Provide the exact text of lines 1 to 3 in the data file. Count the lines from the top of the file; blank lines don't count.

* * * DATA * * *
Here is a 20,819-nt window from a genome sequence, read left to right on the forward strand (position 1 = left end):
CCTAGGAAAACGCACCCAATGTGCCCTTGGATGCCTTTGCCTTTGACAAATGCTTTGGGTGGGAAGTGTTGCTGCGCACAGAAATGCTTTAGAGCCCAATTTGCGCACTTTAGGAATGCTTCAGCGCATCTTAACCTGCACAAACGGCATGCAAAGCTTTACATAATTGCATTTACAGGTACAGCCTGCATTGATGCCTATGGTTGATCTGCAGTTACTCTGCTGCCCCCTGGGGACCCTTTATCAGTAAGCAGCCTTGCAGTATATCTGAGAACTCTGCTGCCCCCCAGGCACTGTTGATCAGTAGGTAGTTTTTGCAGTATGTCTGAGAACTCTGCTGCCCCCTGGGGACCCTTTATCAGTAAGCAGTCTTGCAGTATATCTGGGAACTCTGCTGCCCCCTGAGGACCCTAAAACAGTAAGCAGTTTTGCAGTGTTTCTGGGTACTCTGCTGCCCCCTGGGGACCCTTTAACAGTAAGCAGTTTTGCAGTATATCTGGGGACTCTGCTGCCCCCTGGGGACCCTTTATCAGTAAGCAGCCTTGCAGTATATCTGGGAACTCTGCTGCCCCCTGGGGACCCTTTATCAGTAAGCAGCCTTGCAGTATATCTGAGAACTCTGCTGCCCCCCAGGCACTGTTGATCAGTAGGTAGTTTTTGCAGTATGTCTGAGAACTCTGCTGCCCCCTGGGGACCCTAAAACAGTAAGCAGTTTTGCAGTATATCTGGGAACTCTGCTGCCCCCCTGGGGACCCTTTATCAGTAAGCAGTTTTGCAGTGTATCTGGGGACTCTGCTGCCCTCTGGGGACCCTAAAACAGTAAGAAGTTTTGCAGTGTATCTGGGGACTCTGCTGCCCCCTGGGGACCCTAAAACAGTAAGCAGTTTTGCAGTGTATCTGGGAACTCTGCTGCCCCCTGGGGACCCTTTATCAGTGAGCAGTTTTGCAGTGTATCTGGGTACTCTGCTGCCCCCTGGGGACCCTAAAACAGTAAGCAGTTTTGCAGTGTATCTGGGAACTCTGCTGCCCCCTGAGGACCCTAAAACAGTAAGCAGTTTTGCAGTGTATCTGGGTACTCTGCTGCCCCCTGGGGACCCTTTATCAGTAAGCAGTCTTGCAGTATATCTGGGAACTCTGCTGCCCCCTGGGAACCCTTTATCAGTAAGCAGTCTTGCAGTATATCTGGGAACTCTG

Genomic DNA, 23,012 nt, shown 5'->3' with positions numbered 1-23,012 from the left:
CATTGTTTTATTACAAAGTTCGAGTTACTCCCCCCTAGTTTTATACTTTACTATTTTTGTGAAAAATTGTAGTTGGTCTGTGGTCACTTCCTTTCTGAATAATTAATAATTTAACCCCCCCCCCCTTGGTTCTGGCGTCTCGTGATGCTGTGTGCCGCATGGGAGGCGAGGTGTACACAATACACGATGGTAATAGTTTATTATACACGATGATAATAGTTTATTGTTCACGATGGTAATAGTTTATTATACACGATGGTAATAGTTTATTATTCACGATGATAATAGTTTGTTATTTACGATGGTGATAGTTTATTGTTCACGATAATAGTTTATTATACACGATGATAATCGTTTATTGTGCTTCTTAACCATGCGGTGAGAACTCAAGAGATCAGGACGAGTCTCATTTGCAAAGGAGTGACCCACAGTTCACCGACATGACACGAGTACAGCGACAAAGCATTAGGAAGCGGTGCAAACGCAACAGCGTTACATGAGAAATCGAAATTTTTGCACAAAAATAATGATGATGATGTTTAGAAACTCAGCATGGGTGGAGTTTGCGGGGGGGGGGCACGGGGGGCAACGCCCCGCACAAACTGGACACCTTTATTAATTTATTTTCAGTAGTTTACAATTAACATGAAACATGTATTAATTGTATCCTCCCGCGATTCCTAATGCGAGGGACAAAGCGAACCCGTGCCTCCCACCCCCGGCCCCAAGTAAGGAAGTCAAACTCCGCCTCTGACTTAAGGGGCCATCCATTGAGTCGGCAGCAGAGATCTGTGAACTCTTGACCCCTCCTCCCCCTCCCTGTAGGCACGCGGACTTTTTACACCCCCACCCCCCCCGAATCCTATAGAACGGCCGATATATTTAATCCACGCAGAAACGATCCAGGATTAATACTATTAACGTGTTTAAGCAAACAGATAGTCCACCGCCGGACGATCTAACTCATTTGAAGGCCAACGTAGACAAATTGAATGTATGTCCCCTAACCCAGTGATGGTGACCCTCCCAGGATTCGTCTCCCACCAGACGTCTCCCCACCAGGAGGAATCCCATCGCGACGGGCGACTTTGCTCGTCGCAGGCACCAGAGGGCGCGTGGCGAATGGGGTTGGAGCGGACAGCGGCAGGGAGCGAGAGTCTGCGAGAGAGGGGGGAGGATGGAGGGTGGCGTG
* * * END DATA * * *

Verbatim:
Here is a 20,819-nt window from a genome sequence, read left to right on the forward strand (position 1 = left end):
CCTAGGAAAACGCACCCAATGTGCCCTTGGATGCCTTTGCCTTTGACAAATGCTTTGGGTGGGAAGTGTTGCTGCGCACAGAAATGCTTTAGAGCCCAATTTGCGCACTTTAGGAATGCTTCAGCGCATCTTAACCTGCACAAACGGCATGCAAAGCTTTACATAATTGCATTTACAGGTACAGCCTGCATTGATGCCTATGGTTGATCTGCAGTTACTCTGCTGCCCCCTGGGGACCCTTTATCAGTAAGCAGCCTTGCAGTATATCTGAGAACTCTGCTGCCCCCCAGGCACTGTTGATCAGTAGGTAGTTTTTGCAGTATGTCTGAGAACTCTGCTGCCCCCTGGGGACCCTTTATCAGTAAGCAGTCTTGCAGTATATCTGGGAACTCTGCTGCCCCCTGAGGACCCTAAAACAGTAAGCAGTTTTGCAGTGTTTCTGGGTACTCTGCTGCCCCCTGGGGACCCTTTAACAGTAAGCAGTTTTGCAGTATATCTGGGGACTCTGCTGCCCCCTGGGGACCCTTTATCAGTAAGCAGCCTTGCAGTATATCTGGGAACTCTGCTGCCCCCTGGGGACCCTTTATCAGTAAGCAGCCTTGCAGTATATCTGAGAACTCTGCTGCCCCCCAGGCACTGTTGATCAGTAGGTAGTTTTTGCAGTATGTCTGAGAACTCTGCTGCCCCCTGGGGACCCTAAAACAGTAAGCAGTTTTGCAGTATATCTGGGAACTCTGCTGCCCCCCTGGGGACCCTTTATCAGTAAGCAGTTTTGCAGTGTATCTGGGGACTCTGCTGCCCTCTGGGGACCCTAAAACAGTAAGAAGTTTTGCAGTGTATCTGGGGACTCTGCTGCCCCCTGGGGACCCTAAAACAGTAAGCAGTTTTGCAGTGTATCTGGGAACTCTGCTGCCCCCTGGGGACCCTTTATCAGTGAGCAGTTTTGCAGTGTATCTGGGTACTCTGCTGCCCCCTGGGGACCCTAAAACAGTAAGCAGTTTTGCAGTGTATCTGGGAACTCTGCTGCCCCCTGAGGACCCTAAAACAGTAAGCAGTTTTGCAGTGTATCTGGGTACTCTGCTGCCCCCTGGGGACCCTTTATCAGTAAGCAGTCTTGCAGTATATCTGGGAACTCTGCTGCCCCCTGGGAACCCTTTATCAGTAAGCAGTCTTGCAGTATATCTGGGAACTCTG

Genomic DNA, 23,012 nt, shown 5'->3' with positions numbered 1-23,012 from the left: